Staying in Focus: Signs of Spring, and Poetry

 

No matter how cold and dreary the weather is, there is something in the air that hints of spring. Maybe it is that one day a week when the temperatures  creep past 70 and we decide to take a walk. As we travel through our neighborhood,  I see changes all around. From the crocus and daffodils that encircle the tree mounds. to the pink blossoms on a Japanese cherry tree,and  the full out white blossoms of the Bradford pear trees, it is obvious that spring is fighting to vanquish old man winter. We pass a weeping willow tree covered with tiny green leaves and  notice new growth appearing on our knock out roses. The yellow of forsythia helps to draw the eye away from the still sleeping Bermuda grass. The sky is blue and the sun shines brightly and hope that we are nearing the end of this long, cold winter grows stronger every day.

I have two favorite spring poems I would like to share with you. The first is by ee cummings:

Spring

when all the world is mudluscious…

when the world is puddle-wonderful.

–  ee cummings

I love the words mudluscious and puddle-wonderful!

 

My other favorite poem is Spring Morning by A.A . Milne

Spring Morning

Where am I going? I don’t quite know.poems

,Down to the stream here the king cups grow –

Up on the hill where the pine trees blow –

Anywhere, anywhere. I don’t know.

 

Where am I going? The clouds sail by,

Little ones, baby ones, over the sky.

Where am I going? The shadows pass

Little ones, baby ones, over the grass.

 

If you were a cloud, and sailed up there,

You’d sail on water as blue as air,

And you’d see me here in the fields and say:

“Doesn’t the sky look green today?”

 

Where am I going? The high rooks call:

“It’s awful fun to be born at all.”

Where am I going? The ring doves coo;

“We do have beautiful things to do.”

 

If you were a bird, and lived on high,

You’d lean on the wind when the wind came by,

You’d say to the wind when it took you away:

That’s where I wanted to go today.

 

Where am I going? I don’t quite know.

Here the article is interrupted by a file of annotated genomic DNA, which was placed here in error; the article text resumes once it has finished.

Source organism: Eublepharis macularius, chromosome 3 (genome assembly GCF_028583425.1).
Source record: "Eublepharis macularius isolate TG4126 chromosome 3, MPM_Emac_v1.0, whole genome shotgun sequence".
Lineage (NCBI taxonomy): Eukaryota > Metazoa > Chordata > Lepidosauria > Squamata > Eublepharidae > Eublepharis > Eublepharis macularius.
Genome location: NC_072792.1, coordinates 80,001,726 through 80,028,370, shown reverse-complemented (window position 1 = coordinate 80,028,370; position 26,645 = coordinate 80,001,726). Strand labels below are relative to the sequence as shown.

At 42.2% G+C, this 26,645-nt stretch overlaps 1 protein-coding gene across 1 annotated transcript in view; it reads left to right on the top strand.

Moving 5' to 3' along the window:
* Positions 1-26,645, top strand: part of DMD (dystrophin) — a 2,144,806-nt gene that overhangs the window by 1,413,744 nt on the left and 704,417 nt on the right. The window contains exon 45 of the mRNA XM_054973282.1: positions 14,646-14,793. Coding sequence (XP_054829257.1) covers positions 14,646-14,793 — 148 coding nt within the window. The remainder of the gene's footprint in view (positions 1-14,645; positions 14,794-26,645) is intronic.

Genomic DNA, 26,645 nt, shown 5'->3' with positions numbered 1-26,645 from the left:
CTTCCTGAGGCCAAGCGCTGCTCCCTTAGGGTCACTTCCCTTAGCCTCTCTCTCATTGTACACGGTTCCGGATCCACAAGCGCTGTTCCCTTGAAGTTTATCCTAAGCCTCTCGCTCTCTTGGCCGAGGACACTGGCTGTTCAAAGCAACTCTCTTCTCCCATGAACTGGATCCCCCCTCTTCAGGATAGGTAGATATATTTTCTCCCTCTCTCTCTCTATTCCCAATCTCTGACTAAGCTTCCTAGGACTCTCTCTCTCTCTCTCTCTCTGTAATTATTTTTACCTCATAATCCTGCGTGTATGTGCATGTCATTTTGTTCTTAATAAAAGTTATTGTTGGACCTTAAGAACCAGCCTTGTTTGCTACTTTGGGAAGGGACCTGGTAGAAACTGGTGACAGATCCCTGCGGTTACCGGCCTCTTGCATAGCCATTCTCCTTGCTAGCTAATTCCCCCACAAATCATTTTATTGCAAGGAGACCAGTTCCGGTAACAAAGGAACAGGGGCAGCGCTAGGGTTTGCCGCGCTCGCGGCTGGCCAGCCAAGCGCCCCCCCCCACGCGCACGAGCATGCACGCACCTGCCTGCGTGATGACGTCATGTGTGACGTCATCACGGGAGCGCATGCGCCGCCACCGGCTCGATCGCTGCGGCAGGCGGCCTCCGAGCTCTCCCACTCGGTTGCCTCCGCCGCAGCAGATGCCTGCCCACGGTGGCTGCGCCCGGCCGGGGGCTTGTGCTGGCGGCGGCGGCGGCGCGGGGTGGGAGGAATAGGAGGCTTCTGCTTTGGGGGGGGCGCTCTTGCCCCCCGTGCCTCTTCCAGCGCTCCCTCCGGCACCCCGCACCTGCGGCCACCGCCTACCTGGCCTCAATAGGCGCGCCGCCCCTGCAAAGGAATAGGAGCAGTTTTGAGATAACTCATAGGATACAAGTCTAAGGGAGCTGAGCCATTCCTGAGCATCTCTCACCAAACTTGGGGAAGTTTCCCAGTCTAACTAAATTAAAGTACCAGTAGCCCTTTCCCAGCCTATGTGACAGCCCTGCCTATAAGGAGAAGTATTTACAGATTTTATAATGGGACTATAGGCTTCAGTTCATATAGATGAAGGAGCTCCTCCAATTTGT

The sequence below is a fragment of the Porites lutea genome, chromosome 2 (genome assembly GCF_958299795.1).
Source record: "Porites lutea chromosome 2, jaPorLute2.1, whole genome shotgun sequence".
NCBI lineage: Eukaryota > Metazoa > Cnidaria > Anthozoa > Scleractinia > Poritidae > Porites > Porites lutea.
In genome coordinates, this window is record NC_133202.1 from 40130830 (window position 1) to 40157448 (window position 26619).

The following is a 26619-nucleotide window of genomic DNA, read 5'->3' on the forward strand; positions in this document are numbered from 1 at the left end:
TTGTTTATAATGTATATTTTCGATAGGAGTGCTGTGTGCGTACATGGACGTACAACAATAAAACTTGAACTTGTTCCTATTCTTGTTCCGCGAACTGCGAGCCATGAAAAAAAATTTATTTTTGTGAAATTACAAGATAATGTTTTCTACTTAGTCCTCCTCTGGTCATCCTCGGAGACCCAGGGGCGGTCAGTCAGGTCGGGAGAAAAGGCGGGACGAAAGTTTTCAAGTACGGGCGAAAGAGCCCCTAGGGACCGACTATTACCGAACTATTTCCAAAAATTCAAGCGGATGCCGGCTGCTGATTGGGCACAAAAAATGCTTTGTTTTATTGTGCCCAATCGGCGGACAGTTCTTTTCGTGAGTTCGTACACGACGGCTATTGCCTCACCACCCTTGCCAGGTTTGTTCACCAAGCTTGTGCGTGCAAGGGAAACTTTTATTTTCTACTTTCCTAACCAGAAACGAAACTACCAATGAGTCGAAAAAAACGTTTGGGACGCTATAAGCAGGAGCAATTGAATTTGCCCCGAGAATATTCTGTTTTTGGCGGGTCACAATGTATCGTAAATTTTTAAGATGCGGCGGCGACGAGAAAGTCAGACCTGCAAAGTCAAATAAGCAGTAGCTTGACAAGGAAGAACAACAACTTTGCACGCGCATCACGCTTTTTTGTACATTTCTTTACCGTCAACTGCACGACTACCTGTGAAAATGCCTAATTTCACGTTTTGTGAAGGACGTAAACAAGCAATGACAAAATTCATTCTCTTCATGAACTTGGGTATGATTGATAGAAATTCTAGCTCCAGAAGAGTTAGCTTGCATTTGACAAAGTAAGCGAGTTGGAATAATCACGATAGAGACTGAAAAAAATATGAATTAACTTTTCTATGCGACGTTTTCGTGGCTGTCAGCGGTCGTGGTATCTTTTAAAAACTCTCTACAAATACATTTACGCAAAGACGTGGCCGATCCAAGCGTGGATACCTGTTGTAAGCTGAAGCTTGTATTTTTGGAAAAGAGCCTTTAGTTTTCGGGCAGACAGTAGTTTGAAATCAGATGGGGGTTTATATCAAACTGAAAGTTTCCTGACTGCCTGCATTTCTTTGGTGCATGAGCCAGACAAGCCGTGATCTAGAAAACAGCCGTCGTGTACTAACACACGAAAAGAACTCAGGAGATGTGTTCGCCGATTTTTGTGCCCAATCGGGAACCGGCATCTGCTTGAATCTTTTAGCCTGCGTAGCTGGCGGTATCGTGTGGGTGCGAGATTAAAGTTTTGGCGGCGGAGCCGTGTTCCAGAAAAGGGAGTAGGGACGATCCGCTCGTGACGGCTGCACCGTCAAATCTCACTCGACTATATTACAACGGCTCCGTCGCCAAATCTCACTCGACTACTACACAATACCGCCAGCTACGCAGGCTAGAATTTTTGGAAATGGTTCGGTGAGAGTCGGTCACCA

What does it matter where people go?

Down to the wood where the blue bells grow –

Anywhere, anywhere. I don’t know.

– A. A. Milne

I love the imagery in the first poem – spring and mud and puddles become mudluscious and wonderful to the writer. The second one speaks to me of childhood. A windy Saturday morning, nowhere you have to be, walking along, finding flowers and listening to the birds, imagining being a cloud or a bird flying by- it doesn’t matter where you are going, the important part is the journey.

 

To a child, it matters not if the sun is shining or rain is pouring from the sky. Both offer opportunity for discovery and fun. One of my boys loved to stomp his boots in puddles, He could not pass them by without  a splash. Certainly not to put myself in the above august company, but I also wrote  a spring poem many years ago. I actually sold the poem to a children’s magazine, but unfortunately the magazine suspended publication before my poem was published.

Puddles

I like to walk out in the rain,

along the road and through the trees

I like to stomp in puddles then,

my pants get wet right to my knees

The water splashes all about

My new red  boots go squishy-squish

when I get home , my mom will say,

“You should have been a fish!”

-pc 1988

 

Wecome Spring!

Advertisements

Leave a Reply

Fill in your details below or click an icon to log in:

WordPress.com Logo

You are commenting using your WordPress.com account. Log Out / Change )

Twitter picture

You are commenting using your Twitter account. Log Out / Change )

Facebook photo

You are commenting using your Facebook account. Log Out / Change )

Google+ photo

You are commenting using your Google+ account. Log Out / Change )

Connecting to %s